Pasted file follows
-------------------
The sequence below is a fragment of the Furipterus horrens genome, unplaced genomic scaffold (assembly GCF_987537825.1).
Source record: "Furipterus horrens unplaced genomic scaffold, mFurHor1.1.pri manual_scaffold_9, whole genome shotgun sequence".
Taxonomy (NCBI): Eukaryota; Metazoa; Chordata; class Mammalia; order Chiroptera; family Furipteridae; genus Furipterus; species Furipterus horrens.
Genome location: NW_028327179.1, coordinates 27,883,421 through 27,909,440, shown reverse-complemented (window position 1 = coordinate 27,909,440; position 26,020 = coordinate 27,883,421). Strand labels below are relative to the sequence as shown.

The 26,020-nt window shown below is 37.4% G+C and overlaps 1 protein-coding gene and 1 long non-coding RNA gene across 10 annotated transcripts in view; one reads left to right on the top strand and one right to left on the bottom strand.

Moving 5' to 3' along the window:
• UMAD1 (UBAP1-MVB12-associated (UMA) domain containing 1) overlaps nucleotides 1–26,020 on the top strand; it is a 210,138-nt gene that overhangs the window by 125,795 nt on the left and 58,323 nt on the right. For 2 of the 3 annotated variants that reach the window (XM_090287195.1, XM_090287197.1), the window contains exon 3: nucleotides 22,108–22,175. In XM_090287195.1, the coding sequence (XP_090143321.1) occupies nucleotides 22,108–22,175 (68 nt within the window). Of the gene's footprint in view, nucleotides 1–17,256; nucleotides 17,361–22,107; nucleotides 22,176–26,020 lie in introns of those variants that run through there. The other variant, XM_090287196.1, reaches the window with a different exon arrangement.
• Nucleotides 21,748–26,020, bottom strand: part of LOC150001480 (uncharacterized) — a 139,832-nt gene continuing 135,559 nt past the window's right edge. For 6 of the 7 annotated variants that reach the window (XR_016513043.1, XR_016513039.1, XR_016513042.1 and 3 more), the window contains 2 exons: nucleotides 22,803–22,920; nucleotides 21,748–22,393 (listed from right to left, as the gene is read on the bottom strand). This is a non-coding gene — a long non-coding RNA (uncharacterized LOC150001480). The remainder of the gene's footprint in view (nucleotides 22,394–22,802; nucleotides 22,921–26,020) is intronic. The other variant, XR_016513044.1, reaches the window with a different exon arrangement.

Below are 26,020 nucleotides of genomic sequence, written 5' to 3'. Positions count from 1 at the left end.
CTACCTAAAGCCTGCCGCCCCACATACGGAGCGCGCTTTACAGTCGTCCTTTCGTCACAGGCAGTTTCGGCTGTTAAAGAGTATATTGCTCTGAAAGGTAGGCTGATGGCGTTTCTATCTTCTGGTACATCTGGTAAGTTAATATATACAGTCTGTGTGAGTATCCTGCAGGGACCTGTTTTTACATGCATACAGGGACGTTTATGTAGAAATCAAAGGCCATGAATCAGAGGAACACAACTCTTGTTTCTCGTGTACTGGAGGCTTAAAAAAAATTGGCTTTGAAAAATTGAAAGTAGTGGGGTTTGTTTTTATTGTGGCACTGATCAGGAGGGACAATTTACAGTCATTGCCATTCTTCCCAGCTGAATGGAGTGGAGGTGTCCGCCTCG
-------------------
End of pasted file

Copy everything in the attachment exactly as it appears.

The sequence below is a fragment of the Furipterus horrens genome, unplaced genomic scaffold (assembly GCF_987537825.1).
Source record: "Furipterus horrens unplaced genomic scaffold, mFurHor1.1.pri manual_scaffold_9, whole genome shotgun sequence".
Taxonomy (NCBI): Eukaryota; Metazoa; Chordata; class Mammalia; order Chiroptera; family Furipteridae; genus Furipterus; species Furipterus horrens.
Genome location: NW_028327179.1, coordinates 27,883,421 through 27,909,440, shown reverse-complemented (window position 1 = coordinate 27,909,440; position 26,020 = coordinate 27,883,421). Strand labels below are relative to the sequence as shown.

The 26,020-nt window shown below is 37.4% G+C and overlaps 1 protein-coding gene and 1 long non-coding RNA gene across 10 annotated transcripts in view; one reads left to right on the top strand and one right to left on the bottom strand.

Moving 5' to 3' along the window:
• UMAD1 (UBAP1-MVB12-associated (UMA) domain containing 1) overlaps nucleotides 1–26,020 on the top strand; it is a 210,138-nt gene that overhangs the window by 125,795 nt on the left and 58,323 nt on the right. For 2 of the 3 annotated variants that reach the window (XM_090287195.1, XM_090287197.1), the window contains exon 3: nucleotides 22,108–22,175. In XM_090287195.1, the coding sequence (XP_090143321.1) occupies nucleotides 22,108–22,175 (68 nt within the window). Of the gene's footprint in view, nucleotides 1–17,256; nucleotides 17,361–22,107; nucleotides 22,176–26,020 lie in introns of those variants that run through there. The other variant, XM_090287196.1, reaches the window with a different exon arrangement.
• Nucleotides 21,748–26,020, bottom strand: part of LOC150001480 (uncharacterized) — a 139,832-nt gene continuing 135,559 nt past the window's right edge. For 6 of the 7 annotated variants that reach the window (XR_016513043.1, XR_016513039.1, XR_016513042.1 and 3 more), the window contains 2 exons: nucleotides 22,803–22,920; nucleotides 21,748–22,393 (listed from right to left, as the gene is read on the bottom strand). This is a non-coding gene — a long non-coding RNA (uncharacterized LOC150001480). The remainder of the gene's footprint in view (nucleotides 22,394–22,802; nucleotides 22,921–26,020) is intronic. The other variant, XR_016513044.1, reaches the window with a different exon arrangement.

Below are 26,020 nucleotides of genomic sequence, written 5' to 3'. Positions count from 1 at the left end.
CTACCTAAAGCCTGCCGCCCCACATACGGAGCGCGCTTTACAGTCGTCCTTTCGTCACAGGCAGTTTCGGCTGTTAAAGAGTATATTGCTCTGAAAGGTAGGCTGATGGCGTTTCTATCTTCTGGTACATCTGGTAAGTTAATATATACAGTCTGTGTGAGTATCCTGCAGGGACCTGTTTTTACATGCATACAGGGACGTTTATGTAGAAATCAAAGGCCATGAATCAGAGGAACACAACTCTTGTTTCTCGTGTACTGGAGGCTTAAAAAAAATTGGCTTTGAAAAATTGAAAGTAGTGGGGTTTGTTTTTATTGTGGCACTGATCAGGAGGGACAATTTACAGTCATTGCCATTCTTCCCAGCTGAATGGAGTGGAGGTGTCCGCCTCG